A leading UK security agency has warned of AI-generated fraud in the coming weeks, after citing new figures that shoppers lost £10.6m ($13m) to scams last festive season.
The National Cyber Security Centre (NCSC) referenced new research from the National Fraud Intelligence Bureau (NFIB), run by the City of London Police.
Also known as Action Fraud, the NFIB has yet to officially publish the stats, but the NCSC claimed they were based on victim reports to the bureau between November 2022 and January 2023.
Over half (51%) of these reports cited social media as the medium by which victims were defrauded, with estimates calculating that each victim lost £639 on average. Most likely to fall victim were 25-34-year-olds, followed by the 35-44 and 18-24 age groups.
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The NCSC warned that online scammers are likely to use AI tools to scale up convincing fraud campaigns such as phishing emails, fake adverts and bogus websites this Christmas. These tactics are designed to trick victims into giving away their personal and financial details and/or unwittingly installing malware.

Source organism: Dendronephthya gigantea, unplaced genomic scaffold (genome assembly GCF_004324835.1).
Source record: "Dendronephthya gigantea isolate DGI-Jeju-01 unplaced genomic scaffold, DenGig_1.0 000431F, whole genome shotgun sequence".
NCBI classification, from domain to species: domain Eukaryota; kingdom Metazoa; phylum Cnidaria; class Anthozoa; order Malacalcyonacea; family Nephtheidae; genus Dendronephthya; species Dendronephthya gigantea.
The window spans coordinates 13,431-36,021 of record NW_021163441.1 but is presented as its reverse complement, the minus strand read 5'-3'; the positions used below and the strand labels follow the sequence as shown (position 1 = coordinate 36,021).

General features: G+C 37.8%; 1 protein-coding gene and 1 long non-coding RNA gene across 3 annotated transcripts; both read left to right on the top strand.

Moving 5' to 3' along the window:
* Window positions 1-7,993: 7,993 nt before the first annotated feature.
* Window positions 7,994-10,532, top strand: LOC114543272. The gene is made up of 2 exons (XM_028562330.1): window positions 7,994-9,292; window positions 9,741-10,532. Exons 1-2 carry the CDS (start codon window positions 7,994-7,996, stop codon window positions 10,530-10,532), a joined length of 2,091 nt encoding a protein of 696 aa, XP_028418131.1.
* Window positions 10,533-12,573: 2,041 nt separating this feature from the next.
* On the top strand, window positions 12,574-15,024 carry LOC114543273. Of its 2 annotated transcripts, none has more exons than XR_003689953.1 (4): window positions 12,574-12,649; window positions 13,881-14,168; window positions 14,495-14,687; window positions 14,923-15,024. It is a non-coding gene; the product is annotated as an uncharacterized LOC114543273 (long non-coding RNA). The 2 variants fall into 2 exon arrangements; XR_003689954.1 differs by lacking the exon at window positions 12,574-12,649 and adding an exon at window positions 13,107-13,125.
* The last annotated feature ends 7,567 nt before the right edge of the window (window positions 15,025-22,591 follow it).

Generative AI (GenAI) is particularly good at composing text in fluent local languages, helping to overcome a major handicap many non-native speaking fraudsters have.
However, while users may no longer be able to spot a phishing email by the quality of the grammar and spelling, they should still be able to watch out for other warning signs, the NCSC said.
Such campaigns typically try to create a sense of urgency for the victim to respond, they may exploit current events like Black Friday, and they may target items in short supply, which eager shoppers want to snap up.
“Regrettably, cyber criminals view this time of year as an opportunity to scam people out of their hard-earned cash, and the increased availability and capability of technology like large language models is making scams more convincing,” argued NCSC COO, Felicity Oswald.
“I would urge shoppers to follow the steps in our online shopping guidance, which includes setting up two-step verification and using passwords with three random words, so they’re easier to remember and harder to hack.”